Site unseen / Stone alcoves, Victoria Park, London, E9

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The Independent Online
F ew parts of London repay such detailed attention as Victoria Park in Bethnal Green. Every tree is worthy of note, each blade of grass full of historic interest.

How can I be so certain? Because some years ago I lived in a flat near Victoria Park and from time to time, driven by the determination to look good on the beach and mercilessly kick sand in other people's faces, I would embark on a jog. This explains why each and every feature in Victoria Park remains firmly etched in my memory.

I quickly came to admire the impressive columns which heralded the formal entrance to the park, built in the 1840s on a part of London once known as "Botany Bay" - most of its inhabitants were eventually transported there. I fell in love with the rabbits, the deer, the canal and the lake with its island reputedly inhabited by Chinamen who only ventured out at night.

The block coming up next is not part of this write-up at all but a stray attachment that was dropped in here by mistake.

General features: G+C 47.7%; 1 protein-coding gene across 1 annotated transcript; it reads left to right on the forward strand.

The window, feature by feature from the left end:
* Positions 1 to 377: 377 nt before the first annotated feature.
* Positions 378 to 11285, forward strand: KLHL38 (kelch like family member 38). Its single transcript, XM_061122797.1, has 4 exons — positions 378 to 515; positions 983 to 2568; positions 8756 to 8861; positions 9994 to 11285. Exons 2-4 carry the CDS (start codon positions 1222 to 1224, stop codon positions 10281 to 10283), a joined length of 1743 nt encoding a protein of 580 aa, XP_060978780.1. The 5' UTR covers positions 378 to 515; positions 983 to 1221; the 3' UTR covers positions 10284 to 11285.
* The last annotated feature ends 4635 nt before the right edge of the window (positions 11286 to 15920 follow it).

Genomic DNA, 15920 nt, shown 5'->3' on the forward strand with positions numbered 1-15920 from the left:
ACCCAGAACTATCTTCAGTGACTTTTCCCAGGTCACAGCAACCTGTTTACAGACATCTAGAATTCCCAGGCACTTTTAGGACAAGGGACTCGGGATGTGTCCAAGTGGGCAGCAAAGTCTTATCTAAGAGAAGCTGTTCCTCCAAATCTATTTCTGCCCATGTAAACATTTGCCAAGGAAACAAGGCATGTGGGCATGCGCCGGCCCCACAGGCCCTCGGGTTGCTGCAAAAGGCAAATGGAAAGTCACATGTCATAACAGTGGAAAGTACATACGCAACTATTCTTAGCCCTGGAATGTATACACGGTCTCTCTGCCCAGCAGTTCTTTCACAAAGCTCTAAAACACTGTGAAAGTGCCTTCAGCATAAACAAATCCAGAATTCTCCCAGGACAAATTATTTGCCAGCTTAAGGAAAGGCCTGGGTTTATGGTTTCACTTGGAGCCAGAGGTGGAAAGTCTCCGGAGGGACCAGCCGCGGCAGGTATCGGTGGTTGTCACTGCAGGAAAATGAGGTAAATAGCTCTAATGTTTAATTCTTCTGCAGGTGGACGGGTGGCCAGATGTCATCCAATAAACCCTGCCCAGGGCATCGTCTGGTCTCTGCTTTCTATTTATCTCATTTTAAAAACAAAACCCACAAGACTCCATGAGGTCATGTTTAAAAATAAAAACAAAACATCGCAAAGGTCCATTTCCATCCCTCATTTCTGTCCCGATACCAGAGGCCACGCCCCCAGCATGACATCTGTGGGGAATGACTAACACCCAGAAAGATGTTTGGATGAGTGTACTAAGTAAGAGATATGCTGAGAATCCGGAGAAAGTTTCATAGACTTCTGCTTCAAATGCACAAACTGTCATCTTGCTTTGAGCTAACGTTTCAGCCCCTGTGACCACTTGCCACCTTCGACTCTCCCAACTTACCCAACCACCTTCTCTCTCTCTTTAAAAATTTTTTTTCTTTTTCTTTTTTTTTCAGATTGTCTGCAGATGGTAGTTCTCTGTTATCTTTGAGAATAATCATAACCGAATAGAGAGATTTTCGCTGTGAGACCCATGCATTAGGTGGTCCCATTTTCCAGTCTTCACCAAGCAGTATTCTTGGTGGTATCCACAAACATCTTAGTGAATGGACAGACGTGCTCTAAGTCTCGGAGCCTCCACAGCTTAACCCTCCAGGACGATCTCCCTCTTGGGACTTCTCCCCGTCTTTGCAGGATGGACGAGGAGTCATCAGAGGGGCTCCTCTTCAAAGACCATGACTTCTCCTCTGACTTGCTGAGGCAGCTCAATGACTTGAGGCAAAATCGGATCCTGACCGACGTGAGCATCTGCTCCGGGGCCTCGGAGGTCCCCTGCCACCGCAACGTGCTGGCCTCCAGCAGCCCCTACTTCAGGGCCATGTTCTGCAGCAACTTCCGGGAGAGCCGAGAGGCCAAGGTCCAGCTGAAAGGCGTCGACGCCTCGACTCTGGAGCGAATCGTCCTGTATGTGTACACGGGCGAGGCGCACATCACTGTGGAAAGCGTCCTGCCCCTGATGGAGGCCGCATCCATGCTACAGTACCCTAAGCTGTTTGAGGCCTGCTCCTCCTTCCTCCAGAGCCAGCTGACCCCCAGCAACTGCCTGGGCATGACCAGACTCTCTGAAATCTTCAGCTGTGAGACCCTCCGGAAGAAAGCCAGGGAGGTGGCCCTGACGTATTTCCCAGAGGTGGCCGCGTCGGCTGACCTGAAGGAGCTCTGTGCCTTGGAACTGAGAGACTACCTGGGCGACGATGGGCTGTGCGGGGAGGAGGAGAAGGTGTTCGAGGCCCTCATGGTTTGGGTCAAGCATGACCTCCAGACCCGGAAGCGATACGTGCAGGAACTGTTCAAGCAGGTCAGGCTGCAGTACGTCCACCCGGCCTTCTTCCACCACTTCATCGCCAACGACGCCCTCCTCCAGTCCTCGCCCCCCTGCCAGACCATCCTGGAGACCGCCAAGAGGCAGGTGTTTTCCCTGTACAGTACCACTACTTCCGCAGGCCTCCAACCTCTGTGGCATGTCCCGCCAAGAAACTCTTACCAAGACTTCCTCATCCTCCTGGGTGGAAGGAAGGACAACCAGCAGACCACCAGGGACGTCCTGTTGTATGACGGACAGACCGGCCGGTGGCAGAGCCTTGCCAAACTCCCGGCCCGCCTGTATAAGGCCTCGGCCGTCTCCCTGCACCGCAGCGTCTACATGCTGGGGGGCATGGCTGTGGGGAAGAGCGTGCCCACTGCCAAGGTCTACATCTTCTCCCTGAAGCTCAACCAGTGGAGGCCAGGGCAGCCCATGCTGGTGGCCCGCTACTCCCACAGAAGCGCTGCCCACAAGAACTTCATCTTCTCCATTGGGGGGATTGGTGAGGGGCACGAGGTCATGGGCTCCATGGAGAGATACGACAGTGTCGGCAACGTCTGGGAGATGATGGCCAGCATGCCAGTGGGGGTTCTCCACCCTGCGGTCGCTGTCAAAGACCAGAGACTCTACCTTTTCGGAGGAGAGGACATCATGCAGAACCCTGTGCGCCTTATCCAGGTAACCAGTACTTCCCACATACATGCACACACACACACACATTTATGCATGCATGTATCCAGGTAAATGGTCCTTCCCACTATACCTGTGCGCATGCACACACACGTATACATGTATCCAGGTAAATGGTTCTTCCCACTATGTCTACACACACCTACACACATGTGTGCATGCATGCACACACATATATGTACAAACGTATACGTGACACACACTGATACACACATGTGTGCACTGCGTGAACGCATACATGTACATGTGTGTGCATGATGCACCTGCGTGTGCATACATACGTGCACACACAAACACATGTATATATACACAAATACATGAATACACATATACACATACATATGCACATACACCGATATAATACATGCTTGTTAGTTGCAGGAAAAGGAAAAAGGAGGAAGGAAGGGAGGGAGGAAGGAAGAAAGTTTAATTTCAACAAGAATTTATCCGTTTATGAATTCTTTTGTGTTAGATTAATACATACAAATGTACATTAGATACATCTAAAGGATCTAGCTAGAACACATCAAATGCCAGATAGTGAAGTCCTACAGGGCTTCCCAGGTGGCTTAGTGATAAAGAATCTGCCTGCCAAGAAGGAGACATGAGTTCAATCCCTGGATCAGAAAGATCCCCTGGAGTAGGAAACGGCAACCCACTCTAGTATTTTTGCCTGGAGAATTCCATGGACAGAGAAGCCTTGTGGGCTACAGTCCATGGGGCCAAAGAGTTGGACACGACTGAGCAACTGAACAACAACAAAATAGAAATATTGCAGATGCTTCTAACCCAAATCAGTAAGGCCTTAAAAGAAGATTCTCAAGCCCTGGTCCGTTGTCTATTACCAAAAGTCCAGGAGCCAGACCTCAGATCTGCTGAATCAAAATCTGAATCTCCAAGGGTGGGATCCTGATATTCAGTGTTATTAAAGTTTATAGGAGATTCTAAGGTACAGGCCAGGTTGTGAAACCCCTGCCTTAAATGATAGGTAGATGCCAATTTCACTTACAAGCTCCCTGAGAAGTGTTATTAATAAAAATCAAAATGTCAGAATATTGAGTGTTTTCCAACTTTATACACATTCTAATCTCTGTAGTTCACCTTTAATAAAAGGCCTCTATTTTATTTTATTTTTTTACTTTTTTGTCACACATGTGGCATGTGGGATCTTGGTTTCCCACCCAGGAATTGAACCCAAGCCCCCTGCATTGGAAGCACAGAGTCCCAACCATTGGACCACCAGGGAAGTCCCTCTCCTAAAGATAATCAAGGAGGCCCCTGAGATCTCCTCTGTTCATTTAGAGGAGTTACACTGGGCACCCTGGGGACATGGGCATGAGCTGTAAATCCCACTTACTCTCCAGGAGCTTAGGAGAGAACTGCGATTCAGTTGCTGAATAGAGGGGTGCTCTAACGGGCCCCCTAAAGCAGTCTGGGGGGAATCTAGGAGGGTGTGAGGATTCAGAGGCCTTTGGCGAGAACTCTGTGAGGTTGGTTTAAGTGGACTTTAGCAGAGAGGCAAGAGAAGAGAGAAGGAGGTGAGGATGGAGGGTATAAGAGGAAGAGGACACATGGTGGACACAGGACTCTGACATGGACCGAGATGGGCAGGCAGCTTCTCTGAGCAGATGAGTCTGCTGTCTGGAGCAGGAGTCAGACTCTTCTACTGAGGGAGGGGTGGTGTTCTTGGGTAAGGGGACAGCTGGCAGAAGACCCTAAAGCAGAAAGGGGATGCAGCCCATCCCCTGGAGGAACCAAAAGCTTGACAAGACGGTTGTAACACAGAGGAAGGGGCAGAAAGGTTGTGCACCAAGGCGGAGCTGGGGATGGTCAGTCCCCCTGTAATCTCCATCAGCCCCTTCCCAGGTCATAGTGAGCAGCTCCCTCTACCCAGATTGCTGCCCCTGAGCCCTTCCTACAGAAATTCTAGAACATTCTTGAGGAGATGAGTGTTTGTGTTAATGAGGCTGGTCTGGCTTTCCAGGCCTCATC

Even in my dishevelled and sweaty state, I still admired the neo-Gothic drinking fountain erected in 1862 by that great Victorian philanthropist Angela Burdett-Coutts, in the forlorn hope that it would satisfy the users of the park which was firmly alcohol-free. Nice idea, shame about the result. Today the approaches to the park are stuffed full of pubs.

It was on the eastern fringes of the park that my lungs began to burst and a period of repose was urgently needed. Happily, two interesting stone structures offered welcome sanctuary. Slumped there, signalling to oblivious passers-by that the presence of an ambulance would be much appreciated, I sometimes wondered what the hell these alcoves were doing here in the first place.

I felt much better when I discovered that they were the last survivors of old London Bridge, the crossing built as long ago as 1209. For centuries the bridge was spanned by shops and houses which brought extra revenue to the City Fathers. These additions were pulled down in the 18th century. They were replaced by stone alcoves into which pedestrians supposedly leapt for safety in the face of oncoming traffic.

In the 1830s "old" London Bridge itself was pulled down but a handful of the shelters were saved. One is to be found in the grounds of Guy's Hospital while two ended up here in Victoria Park.

Many is the hour I spent panting inside them, chanting "no pain, no gain" and convinced that this year at least I would be a real wow on the beach. That it has still to happen is absolutely no fault of Victoria Park.

The alcoves are on the eastern side of Victoria Park, near Cadogan Terrace, London E9

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